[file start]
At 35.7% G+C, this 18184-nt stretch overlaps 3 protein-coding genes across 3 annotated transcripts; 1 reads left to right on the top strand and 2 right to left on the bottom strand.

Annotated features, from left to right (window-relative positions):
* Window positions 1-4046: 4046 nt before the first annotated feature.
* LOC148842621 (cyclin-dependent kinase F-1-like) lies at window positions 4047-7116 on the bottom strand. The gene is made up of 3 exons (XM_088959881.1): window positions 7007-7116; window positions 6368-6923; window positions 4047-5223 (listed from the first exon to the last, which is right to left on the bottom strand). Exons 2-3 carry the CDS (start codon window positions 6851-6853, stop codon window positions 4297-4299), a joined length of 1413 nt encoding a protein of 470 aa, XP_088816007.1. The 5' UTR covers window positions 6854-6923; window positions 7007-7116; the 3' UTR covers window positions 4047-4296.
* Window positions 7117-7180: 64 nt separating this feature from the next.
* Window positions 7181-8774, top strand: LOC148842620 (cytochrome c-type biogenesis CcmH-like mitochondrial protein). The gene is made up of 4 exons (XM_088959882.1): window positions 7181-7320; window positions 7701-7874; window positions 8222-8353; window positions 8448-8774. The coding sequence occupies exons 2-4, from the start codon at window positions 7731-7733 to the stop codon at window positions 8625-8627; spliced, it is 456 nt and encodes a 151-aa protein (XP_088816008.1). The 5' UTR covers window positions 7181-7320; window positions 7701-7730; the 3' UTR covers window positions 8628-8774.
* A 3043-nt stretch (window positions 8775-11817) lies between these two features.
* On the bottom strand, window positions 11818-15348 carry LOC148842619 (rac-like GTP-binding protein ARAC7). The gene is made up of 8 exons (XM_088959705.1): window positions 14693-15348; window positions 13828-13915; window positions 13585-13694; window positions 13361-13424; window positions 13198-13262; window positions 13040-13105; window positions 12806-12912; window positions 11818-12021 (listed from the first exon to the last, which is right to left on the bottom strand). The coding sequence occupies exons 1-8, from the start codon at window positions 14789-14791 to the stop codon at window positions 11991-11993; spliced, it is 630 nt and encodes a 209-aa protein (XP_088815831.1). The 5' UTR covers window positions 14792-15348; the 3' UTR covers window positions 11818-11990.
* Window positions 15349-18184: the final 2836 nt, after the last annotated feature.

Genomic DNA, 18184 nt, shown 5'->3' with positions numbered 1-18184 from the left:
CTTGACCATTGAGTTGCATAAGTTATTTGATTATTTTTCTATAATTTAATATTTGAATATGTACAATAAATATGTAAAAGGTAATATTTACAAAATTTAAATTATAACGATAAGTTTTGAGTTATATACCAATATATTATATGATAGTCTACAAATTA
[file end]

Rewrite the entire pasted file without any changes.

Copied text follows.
At 35.7% G+C, this 18184-nt stretch overlaps 3 protein-coding genes across 3 annotated transcripts; 1 reads left to right on the top strand and 2 right to left on the bottom strand.

Annotated features, from left to right (window-relative positions):
* Window positions 1-4046: 4046 nt before the first annotated feature.
* LOC148842621 (cyclin-dependent kinase F-1-like) lies at window positions 4047-7116 on the bottom strand. The gene is made up of 3 exons (XM_088959881.1): window positions 7007-7116; window positions 6368-6923; window positions 4047-5223 (listed from the first exon to the last, which is right to left on the bottom strand). Exons 2-3 carry the CDS (start codon window positions 6851-6853, stop codon window positions 4297-4299), a joined length of 1413 nt encoding a protein of 470 aa, XP_088816007.1. The 5' UTR covers window positions 6854-6923; window positions 7007-7116; the 3' UTR covers window positions 4047-4296.
* Window positions 7117-7180: 64 nt separating this feature from the next.
* Window positions 7181-8774, top strand: LOC148842620 (cytochrome c-type biogenesis CcmH-like mitochondrial protein). The gene is made up of 4 exons (XM_088959882.1): window positions 7181-7320; window positions 7701-7874; window positions 8222-8353; window positions 8448-8774. The coding sequence occupies exons 2-4, from the start codon at window positions 7731-7733 to the stop codon at window positions 8625-8627; spliced, it is 456 nt and encodes a 151-aa protein (XP_088816008.1). The 5' UTR covers window positions 7181-7320; window positions 7701-7730; the 3' UTR covers window positions 8628-8774.
* A 3043-nt stretch (window positions 8775-11817) lies between these two features.
* On the bottom strand, window positions 11818-15348 carry LOC148842619 (rac-like GTP-binding protein ARAC7). The gene is made up of 8 exons (XM_088959705.1): window positions 14693-15348; window positions 13828-13915; window positions 13585-13694; window positions 13361-13424; window positions 13198-13262; window positions 13040-13105; window positions 12806-12912; window positions 11818-12021 (listed from the first exon to the last, which is right to left on the bottom strand). The coding sequence occupies exons 1-8, from the start codon at window positions 14789-14791 to the stop codon at window positions 11991-11993; spliced, it is 630 nt and encodes a 209-aa protein (XP_088815831.1). The 5' UTR covers window positions 14792-15348; the 3' UTR covers window positions 11818-11990.
* Window positions 15349-18184: the final 2836 nt, after the last annotated feature.

Genomic DNA, 18184 nt, shown 5'->3' with positions numbered 1-18184 from the left:
CTTGACCATTGAGTTGCATAAGTTATTTGATTATTTTTCTATAATTTAATATTTGAATATGTACAATAAATATGTAAAAGGTAATATTTACAAAATTTAAATTATAACGATAAGTTTTGAGTTATATACCAATATATTATATGATAGTCTACAAATTA